The authors, who are guest columnists (i.e., not Techdirt employees) put forth the proposition that members of congress are not as informed as they once were. They then provide evidence in the form of staffing level history.

Things they do not provide:

1) Data showing how informed members of congress were before the staff reductions.
2) Data showing how informed members of congress are with lower staffing levels.
3) Data showing how effective the staff was before reductions.
4) Data showing how effective the staff are now that reductions are in place.

Moreover, they do not present any data showing how efficient staff members are now versus how efficient they were previously. According to their own data, the reductions in staff roughly correlate to the rise of the Internet being commonly used for research.

The article, as written, is fatally flawed in its construction, the formation of its postulates, and the complete lack of evidence supplied.

My advice is to stay away from the paint chips that you seem to be so familiar with.

longtimelurker says:

I was thinking about this just the other day. When I first started my career in IT back in 2000, I understood the fact that everyone hadn’t grown up around computers like I had. Here we are almost 20 years later, and I’m starting to realize how terrifying it is that, while they may not have grown up with computers, they have been using them extensively for up to 3 decades.

I don’t know about you, but if I was operating any device for a timeline of multiple decades, I would go out of my way to learn at the minimum the BASICS of operating the damn devices.

I wonder how many of these Congressmen STILL have VCRs in their houses, that are blinking 12:00. But hey, that’s the best people to rely on for their understanding of technical issues, go Team USA!

Valkor says:

Intentionally unequal branches

The contrast between the increase in the Executive Branch and the decrease in the Legislative Branch is even worse when you consider the fact that the Constitution intends for the Congress to be the most powerful. It is not first among equals. Checks and balances do not mean equality. As written, Congress clearly has the most power. It was supposed to control the MONEY. It was supposed to create the LAW. Why Congress? Because it is the branch most accountable to the *people*.

We the people have let this happen, and it started in 1809 with the Brig Aurora. The Congress let the President implement a law, or not, based on a “finding”. The Congress, by law, created more and more executive departments. Congress wrote budgets and authorized spending to allow those to exist. Next thing you know, the office of the President is writing the budget to sustain that executive branch, and it’s not Congress’s fault anymore. How can you blame your representative for what the EPA or DHS is doing? They didn’t vote write the bill, or vote for the regulations! Re-elect them, because it’s not their fault.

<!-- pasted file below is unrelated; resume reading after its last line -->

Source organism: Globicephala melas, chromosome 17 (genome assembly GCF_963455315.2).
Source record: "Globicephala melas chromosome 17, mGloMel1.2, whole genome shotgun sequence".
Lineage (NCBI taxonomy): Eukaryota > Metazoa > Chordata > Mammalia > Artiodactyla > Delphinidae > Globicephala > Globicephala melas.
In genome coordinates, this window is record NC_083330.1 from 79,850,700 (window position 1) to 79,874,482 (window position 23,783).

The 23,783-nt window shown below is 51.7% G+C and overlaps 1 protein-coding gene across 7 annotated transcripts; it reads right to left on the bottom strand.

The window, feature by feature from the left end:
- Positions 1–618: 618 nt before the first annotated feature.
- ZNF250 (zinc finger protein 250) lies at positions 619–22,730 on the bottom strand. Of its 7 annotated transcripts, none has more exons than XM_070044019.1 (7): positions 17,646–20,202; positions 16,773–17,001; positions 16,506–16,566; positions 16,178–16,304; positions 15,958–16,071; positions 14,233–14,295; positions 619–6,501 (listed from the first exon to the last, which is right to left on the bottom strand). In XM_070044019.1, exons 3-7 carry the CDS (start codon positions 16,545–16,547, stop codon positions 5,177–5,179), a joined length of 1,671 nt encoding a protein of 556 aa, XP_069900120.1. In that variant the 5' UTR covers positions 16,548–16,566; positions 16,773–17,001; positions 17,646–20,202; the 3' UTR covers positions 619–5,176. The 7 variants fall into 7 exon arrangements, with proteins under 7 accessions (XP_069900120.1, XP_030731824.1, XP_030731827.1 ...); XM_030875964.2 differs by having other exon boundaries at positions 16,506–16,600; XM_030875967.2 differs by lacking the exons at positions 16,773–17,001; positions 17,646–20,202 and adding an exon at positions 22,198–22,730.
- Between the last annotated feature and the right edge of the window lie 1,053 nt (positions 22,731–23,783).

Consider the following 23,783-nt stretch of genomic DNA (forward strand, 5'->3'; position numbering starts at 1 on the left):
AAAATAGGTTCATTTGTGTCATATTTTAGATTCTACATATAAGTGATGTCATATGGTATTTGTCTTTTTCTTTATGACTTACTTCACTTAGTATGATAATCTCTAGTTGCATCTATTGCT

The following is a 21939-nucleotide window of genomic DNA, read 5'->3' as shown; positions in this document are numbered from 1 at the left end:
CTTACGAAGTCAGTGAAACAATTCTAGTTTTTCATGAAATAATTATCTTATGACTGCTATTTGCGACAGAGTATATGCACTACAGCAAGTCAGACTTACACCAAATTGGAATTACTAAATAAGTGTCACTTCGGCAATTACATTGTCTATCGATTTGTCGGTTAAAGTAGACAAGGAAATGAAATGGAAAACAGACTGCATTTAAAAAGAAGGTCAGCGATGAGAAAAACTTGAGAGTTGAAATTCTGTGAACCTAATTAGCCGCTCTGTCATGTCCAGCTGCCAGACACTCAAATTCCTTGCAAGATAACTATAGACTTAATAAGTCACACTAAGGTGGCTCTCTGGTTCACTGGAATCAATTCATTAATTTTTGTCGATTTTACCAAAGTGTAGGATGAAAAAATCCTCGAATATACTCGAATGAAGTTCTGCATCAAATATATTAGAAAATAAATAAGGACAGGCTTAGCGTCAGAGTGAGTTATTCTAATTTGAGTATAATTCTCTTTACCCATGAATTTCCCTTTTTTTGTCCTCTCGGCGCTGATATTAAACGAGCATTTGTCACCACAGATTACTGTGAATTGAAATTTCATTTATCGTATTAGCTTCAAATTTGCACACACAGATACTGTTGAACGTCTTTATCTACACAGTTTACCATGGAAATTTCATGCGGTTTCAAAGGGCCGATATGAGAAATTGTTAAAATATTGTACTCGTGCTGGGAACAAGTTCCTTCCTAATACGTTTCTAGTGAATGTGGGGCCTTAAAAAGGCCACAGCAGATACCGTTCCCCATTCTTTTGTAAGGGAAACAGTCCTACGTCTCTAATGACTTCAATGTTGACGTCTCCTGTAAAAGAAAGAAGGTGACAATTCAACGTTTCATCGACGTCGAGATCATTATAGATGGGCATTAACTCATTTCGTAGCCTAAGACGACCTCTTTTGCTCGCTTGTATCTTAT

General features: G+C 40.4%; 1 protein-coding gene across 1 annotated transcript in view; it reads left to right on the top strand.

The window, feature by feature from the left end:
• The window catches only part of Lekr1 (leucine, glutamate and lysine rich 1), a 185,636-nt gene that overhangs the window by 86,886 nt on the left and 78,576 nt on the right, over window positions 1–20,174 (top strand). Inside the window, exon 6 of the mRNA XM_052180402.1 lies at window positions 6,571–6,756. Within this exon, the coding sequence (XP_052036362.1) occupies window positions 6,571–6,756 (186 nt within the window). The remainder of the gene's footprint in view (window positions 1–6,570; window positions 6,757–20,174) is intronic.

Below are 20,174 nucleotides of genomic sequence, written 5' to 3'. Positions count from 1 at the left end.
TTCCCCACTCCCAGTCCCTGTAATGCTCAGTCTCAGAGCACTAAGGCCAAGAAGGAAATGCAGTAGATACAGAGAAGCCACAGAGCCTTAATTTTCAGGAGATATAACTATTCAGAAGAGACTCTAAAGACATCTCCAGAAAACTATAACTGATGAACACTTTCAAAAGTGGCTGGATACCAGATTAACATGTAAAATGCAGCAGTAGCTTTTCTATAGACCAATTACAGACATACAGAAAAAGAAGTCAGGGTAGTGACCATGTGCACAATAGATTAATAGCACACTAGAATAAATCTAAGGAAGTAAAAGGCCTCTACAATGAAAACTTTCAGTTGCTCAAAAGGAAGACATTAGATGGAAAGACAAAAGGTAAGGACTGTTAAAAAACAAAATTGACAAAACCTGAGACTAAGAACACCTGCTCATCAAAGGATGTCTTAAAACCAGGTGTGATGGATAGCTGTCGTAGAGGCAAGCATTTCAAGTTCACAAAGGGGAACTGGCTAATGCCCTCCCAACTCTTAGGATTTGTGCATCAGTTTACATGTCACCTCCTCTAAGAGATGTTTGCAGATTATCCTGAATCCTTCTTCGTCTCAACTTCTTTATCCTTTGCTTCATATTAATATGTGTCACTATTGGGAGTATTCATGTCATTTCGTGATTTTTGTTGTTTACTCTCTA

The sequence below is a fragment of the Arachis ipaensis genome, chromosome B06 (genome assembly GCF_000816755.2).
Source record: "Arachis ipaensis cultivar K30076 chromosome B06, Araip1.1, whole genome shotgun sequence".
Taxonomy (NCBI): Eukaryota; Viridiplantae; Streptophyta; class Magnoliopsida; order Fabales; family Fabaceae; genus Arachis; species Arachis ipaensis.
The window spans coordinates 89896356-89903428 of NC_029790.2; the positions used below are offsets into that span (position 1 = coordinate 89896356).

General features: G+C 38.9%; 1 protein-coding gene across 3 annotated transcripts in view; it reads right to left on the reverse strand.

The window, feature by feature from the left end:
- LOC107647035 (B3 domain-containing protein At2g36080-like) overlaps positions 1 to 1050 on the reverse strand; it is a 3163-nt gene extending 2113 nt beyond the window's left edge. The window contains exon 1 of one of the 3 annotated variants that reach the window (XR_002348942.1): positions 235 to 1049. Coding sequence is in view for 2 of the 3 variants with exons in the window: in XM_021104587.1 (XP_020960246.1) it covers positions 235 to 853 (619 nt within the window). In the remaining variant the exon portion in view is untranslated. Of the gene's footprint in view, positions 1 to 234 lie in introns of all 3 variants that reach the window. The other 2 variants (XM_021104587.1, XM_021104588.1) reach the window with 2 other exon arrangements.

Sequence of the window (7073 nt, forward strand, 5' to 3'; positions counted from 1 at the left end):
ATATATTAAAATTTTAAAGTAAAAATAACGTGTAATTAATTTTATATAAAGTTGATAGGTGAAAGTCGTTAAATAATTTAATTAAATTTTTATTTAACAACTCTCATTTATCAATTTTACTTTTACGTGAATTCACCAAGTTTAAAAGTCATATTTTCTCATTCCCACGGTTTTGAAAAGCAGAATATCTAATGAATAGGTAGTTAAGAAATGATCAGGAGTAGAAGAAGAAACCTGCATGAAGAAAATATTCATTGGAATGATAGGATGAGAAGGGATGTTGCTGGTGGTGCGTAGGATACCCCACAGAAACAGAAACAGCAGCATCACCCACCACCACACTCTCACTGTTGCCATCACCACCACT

Of course there’s no Congressional expertise. The districts are so big that marketing and positioning are the primary expertise someone needs. Congress is more than happy to delegate all that annoying expertise stuff to an entirely different branch of government, and in turn, we don’t hold them accountable for not doing their jobs.

Anonymous Coward says:

proves my point

Politics is a distraction. People get excited every 4 years, or so, loudly beating the drum for their pick: republican, democrat, independent, etc. All the while, most of these Selected politicians are merely business men/women that have decided to try politics; now that they’ve maxed their interest in running their companies (into the ground).

Any politician who’s not seriously trying to enact Congressional Term Limits is just blowing smoke.

Current politics in a nutshell:
1. start a company
2. run for office so that you can pass laws to protect that company
3. leave office to become a lobbyist for that company or another company

mechtheist (profile) says:

What need od experts?

You almost could have stopped after “there are currently twice as many talk radio hosts as scientists” Congressional members. A sign of a country becoming dominated by those who look down on education and expertise, thinking of anyone with a PhD as someone with “little letters behind their names”. Apparently, our current president is the most expert of experts in EVERYTHING, he surely needs no help understanding ANYTHING. You no longer need to acquire expertise, you can assert it and rise to the top in our idiocracy..